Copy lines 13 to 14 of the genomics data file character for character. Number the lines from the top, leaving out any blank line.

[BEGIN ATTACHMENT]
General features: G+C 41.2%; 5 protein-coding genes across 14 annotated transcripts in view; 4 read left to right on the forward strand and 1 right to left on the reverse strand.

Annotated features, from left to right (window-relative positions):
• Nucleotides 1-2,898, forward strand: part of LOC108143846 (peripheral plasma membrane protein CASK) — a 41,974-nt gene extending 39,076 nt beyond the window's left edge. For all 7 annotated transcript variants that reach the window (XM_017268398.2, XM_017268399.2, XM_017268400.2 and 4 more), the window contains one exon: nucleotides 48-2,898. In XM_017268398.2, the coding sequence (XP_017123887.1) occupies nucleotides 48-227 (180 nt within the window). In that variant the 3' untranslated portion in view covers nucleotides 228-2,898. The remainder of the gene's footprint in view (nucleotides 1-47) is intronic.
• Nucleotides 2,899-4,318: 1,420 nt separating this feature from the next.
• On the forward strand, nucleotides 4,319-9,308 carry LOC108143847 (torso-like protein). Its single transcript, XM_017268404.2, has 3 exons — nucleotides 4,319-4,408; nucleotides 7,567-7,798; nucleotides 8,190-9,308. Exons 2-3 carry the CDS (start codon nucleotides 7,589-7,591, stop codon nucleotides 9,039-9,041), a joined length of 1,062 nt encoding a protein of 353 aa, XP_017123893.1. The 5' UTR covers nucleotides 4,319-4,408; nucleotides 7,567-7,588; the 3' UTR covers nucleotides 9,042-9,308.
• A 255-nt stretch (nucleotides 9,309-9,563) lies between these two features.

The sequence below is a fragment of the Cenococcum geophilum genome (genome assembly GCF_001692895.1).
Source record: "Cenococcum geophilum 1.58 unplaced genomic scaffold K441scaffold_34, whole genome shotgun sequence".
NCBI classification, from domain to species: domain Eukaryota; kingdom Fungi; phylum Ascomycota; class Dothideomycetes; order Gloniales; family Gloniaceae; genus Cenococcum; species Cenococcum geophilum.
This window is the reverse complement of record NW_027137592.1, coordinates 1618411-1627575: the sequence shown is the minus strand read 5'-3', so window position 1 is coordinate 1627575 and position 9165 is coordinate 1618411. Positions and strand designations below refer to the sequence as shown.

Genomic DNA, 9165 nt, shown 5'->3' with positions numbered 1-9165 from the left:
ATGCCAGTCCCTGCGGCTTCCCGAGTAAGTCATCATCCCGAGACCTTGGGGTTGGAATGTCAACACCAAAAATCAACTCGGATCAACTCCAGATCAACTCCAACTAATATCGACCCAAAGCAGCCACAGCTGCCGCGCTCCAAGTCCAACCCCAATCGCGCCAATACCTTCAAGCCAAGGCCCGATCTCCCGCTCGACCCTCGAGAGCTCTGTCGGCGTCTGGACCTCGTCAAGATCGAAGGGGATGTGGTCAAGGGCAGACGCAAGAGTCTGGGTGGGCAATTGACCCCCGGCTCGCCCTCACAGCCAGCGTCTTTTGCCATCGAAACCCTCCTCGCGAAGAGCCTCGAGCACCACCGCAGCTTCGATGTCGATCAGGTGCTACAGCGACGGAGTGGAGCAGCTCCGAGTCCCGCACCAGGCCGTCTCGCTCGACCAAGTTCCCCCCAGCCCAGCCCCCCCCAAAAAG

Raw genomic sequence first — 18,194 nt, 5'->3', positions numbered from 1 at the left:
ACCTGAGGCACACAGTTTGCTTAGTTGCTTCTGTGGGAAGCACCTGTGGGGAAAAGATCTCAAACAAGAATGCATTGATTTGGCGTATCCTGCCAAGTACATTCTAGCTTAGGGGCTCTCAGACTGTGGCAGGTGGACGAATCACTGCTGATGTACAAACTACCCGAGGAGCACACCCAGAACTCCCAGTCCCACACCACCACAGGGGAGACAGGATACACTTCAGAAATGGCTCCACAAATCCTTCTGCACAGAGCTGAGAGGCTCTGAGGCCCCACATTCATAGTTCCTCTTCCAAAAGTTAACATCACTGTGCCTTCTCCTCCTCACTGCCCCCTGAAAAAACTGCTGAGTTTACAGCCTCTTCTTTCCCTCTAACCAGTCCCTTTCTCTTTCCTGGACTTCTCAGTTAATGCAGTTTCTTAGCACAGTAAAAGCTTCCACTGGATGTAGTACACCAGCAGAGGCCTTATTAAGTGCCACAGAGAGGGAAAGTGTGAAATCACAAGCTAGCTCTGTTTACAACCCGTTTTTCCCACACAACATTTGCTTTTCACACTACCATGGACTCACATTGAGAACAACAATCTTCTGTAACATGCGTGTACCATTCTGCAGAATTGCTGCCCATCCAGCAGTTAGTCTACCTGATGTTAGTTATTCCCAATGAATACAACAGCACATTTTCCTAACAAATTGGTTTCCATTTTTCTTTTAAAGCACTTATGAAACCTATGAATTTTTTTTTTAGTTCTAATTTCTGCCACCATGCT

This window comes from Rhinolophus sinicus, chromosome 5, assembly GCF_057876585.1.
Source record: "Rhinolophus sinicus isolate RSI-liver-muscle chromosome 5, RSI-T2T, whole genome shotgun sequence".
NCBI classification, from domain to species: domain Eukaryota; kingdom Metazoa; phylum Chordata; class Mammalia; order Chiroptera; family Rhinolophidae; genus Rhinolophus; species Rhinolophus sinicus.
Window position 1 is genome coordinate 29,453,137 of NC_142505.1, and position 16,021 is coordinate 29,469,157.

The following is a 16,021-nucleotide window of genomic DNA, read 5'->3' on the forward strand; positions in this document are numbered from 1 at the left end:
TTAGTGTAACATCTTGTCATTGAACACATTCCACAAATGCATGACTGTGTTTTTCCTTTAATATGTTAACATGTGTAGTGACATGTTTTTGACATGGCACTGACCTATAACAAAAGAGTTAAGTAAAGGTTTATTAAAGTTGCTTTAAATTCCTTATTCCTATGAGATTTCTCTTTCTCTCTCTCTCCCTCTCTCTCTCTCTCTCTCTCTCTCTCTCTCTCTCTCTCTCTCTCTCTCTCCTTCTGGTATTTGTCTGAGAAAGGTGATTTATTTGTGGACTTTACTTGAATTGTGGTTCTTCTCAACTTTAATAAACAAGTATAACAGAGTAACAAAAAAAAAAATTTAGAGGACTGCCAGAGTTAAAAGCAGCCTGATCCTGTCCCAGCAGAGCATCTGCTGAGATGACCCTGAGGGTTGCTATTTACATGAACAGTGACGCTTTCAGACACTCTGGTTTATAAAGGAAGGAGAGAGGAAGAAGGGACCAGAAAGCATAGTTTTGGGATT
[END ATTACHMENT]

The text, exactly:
Raw genomic sequence first — 18,194 nt, 5'->3', positions numbered from 1 at the left:
ACCTGAGGCACACAGTTTGCTTAGTTGCTTCTGTGGGAAGCACCTGTGGGGAAAAGATCTCAAACAAGAATGCATTGATTTGGCGTATCCTGCCAAGTACATTCTAGCTTAGGGGCTCTCAGACTGTGGCAGGTGGACGAATCACTGCTGATGTACAAACTACCCGAGGAGCACACCCAGAACTCCCAGTCCCACACCACCACAGGGGAGACAGGATACACTTCAGAAATGGCTCCACAAATCCTTCTGCACAGAGCTGAGAGGCTCTGAGGCCCCACATTCATAGTTCCTCTTCCAAAAGTTAACATCACTGTGCCTTCTCCTCCTCACTGCCCCCTGAAAAAACTGCTGAGTTTACAGCCTCTTCTTTCCCTCTAACCAGTCCCTTTCTCTTTCCTGGACTTCTCAGTTAATGCAGTTTCTTAGCACAGTAAAAGCTTCCACTGGATGTAGTACACCAGCAGAGGCCTTATTAAGTGCCACAGAGAGGGAAAGTGTGAAATCACAAGCTAGCTCTGTTTACAACCCGTTTTTCCCACACAACATTTGCTTTTCACACTACCATGGACTCACATTGAGAACAACAATCTTCTGTAACATGCGTGTACCATTCTGCAGAATTGCTGCCCATCCAGCAGTTAGTCTACCTGATGTTAGTTATTCCCAATGAATACAACAGCACATTTTCCTAACAAATTGGTTTCCATTTTTCTTTTAAAGCACTTATGAAACCTATGAATTTTTTTTTTAGTTCTAATTTCTGCCACCATGCT